Not all chickens are alike and are bred for different purposes. We raise leghorn chickens for laying because they are prolific layers, and we have raised Cornish giants for broiler/roasting (meat) chickens in the past. White leghorns produce white eggs, brown leghorns produce brown eggs. A rooster is not needed for egg production. There is no truth to the urban myth that either white or brown eggs have more nutritional value than the other. Araucana chickens produce pastel colored eggs in shades of blue, pink and green. I sometimes see these pretty eggs at farmer’s markets. Look for them if you want to surprise someone with green eggs and ham for breakfast!
For our small farm, currently we have a healthy flock of brown leghorn hens and plan to significantly expand our egg production program over the next few years. Keeping chickens is much more expensive and time-consuming than what many people expect. Except for a few weeks each year when they are molting, each hen will lay an egg a day. This doesn’t seem like much until you are washing, packaging, and refrigerating twenty dozen eggs or more per week, based on a flock of only three dozen hens!
When our new hens begin laying eggs in about four months, the eggs will be classified as “free run” and “omega-3”. “Free run” is much safer for the flock and provides them with the same access to the outdoors as “free range, but with more safety from natural predators like coyotes, hawks, and foxes that are abundant in our area.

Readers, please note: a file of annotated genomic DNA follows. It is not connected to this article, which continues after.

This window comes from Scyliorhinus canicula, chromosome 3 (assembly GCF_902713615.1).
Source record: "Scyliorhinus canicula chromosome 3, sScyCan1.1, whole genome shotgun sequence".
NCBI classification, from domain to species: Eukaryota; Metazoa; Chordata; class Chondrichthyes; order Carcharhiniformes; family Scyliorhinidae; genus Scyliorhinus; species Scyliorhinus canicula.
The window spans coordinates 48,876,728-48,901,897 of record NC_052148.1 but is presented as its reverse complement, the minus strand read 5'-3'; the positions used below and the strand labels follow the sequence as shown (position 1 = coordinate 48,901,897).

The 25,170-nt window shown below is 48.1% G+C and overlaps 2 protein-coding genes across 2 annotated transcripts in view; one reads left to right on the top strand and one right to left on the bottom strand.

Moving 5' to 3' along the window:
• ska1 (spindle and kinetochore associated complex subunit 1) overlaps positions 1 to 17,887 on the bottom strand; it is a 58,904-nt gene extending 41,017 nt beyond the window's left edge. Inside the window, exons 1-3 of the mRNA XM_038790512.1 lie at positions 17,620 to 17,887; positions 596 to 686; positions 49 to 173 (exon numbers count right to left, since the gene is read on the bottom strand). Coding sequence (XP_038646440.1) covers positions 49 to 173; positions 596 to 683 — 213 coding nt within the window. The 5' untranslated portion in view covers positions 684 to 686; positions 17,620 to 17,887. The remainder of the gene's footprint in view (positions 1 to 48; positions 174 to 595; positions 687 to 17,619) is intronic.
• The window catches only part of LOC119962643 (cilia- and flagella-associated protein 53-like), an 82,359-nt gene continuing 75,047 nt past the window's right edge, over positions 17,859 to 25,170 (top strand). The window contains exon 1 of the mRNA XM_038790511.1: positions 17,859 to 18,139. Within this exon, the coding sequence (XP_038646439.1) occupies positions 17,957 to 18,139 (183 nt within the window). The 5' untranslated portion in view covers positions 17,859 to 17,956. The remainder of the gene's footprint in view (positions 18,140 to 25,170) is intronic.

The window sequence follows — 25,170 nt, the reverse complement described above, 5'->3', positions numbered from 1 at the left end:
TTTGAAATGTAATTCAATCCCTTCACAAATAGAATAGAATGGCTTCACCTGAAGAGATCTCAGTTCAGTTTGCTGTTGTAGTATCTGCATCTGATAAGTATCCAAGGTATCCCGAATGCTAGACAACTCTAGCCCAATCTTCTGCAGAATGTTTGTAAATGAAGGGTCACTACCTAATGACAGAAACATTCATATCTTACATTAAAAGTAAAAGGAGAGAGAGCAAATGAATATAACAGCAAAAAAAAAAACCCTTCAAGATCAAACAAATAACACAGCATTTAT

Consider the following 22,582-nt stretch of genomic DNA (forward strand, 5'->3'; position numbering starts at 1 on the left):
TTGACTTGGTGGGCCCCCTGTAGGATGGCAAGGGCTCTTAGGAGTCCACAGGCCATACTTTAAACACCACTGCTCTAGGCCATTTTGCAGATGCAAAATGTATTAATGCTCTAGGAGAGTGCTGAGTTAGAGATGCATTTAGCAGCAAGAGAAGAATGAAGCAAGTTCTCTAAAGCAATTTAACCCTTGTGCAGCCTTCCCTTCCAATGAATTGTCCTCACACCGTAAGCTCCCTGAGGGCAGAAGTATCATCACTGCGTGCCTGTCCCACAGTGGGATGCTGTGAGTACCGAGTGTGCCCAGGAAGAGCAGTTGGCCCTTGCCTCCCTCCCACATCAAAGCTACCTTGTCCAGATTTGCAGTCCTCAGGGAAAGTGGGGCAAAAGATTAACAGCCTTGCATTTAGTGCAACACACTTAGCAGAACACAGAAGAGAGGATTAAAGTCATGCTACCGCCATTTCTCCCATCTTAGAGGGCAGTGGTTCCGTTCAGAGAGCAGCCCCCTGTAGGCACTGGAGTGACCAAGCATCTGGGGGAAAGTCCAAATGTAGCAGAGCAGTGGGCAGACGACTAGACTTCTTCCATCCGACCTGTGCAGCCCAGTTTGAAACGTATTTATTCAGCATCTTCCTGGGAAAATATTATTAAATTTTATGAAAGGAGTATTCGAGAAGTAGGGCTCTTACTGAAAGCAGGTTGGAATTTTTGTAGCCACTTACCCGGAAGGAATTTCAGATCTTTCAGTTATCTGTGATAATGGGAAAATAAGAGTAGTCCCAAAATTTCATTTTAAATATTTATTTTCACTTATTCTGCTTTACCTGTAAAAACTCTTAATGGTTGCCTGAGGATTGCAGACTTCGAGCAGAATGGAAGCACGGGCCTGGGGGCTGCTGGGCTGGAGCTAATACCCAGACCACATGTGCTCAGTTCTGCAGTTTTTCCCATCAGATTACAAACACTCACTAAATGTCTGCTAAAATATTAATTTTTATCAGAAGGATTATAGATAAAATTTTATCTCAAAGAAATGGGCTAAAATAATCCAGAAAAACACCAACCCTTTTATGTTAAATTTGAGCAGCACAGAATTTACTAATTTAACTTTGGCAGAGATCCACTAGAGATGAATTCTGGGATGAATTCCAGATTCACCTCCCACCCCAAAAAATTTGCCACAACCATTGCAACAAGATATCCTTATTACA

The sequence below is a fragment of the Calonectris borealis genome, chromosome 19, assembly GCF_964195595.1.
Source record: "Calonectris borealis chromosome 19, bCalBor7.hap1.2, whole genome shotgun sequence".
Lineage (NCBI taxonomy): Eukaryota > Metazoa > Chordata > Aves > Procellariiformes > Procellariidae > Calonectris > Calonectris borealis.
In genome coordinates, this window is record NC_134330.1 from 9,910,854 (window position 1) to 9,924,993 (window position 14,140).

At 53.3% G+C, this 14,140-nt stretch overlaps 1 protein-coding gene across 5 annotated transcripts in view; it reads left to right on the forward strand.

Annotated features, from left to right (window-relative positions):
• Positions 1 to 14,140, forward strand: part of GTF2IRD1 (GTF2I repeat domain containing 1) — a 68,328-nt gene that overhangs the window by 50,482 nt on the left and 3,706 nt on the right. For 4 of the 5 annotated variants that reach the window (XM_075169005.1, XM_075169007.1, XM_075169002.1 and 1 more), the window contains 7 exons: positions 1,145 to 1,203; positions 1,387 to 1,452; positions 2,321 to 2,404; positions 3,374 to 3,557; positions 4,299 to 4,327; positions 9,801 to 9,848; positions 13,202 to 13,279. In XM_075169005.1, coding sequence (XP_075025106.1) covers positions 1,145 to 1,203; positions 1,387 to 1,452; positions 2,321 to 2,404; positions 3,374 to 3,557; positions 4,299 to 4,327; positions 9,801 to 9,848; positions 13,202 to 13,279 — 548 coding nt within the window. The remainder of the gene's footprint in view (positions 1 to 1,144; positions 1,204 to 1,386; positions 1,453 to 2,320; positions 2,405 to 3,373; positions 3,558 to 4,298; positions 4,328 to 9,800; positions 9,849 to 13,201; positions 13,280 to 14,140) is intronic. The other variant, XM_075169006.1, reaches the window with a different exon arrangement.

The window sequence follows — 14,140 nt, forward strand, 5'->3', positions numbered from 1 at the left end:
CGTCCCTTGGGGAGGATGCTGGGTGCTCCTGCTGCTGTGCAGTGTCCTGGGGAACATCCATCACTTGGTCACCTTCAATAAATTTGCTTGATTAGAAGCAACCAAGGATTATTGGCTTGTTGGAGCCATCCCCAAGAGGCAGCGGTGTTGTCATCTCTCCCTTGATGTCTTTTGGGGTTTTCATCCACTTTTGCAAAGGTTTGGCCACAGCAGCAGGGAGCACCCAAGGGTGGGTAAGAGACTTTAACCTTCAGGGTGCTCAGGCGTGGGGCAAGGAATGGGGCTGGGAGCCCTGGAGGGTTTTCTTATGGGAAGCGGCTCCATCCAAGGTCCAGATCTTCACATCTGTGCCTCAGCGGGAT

Ever wonder how some eggs are labeled “Omega 3” and some aren’t? Some producers, including us, also add ground flax seed to chicken feed. Flax is an excellent source of omega 3’s, which is then absorbed in the yolk of each egg that those chickens produce. Flax is an expensive supplement, which is why Omega 3 enriched eggs are more expensive than regular eggs.
Laying hens also require a source of calcium in order to produce hard eggshells. Most commercial sources offer ground oyster shell. Hens who do not have access to a calcium source will eventually stop laying eggs.
Free run chickens will also forage for bugs and small insects, a behaviour that is hard-wired to their species. Our hens absolutely love fresh grass clippings (we don’t use any chemicals on our lawn) and the chlorophyll makes their yolks a deep yellow.
Neither chicken nor egg farmers in Canada receive any form of subsidy whatsoever for their products. They also do not set the price for their products. Prices are set by retailers and restaurants and they charge what they think the market will bear. Licensed producers in Canada typically see a twelve cent profit on every carton of 12 large eggs that they sell. That’s right. A penny an egg. By the time those eggs hit your local grocery shelves they are anywhere from two to four weeks old and usually about double in price or more from what the farmer received. Eggs purchased directly from the farmer are, in my opinion, far superior in both taste and freshness.
Chicken pricing is the same. The average price paid by a commercial retailer to a chicken producer for her product is about $1.58 per kilo, or about 72 cents per pound. If you’ve purchased chicken at your local supermarket, the difference in cost is for the services provided after the product leaves the farm chicken coop and before it arrives on your table. Within the average cost of a restaurant chicken dinner, the farmer’s share for raising that meat chicken for several weeks is typically between $1.06 and $1.30, much less than the gratuity you will pay the server for the hour you spent in that restaurant.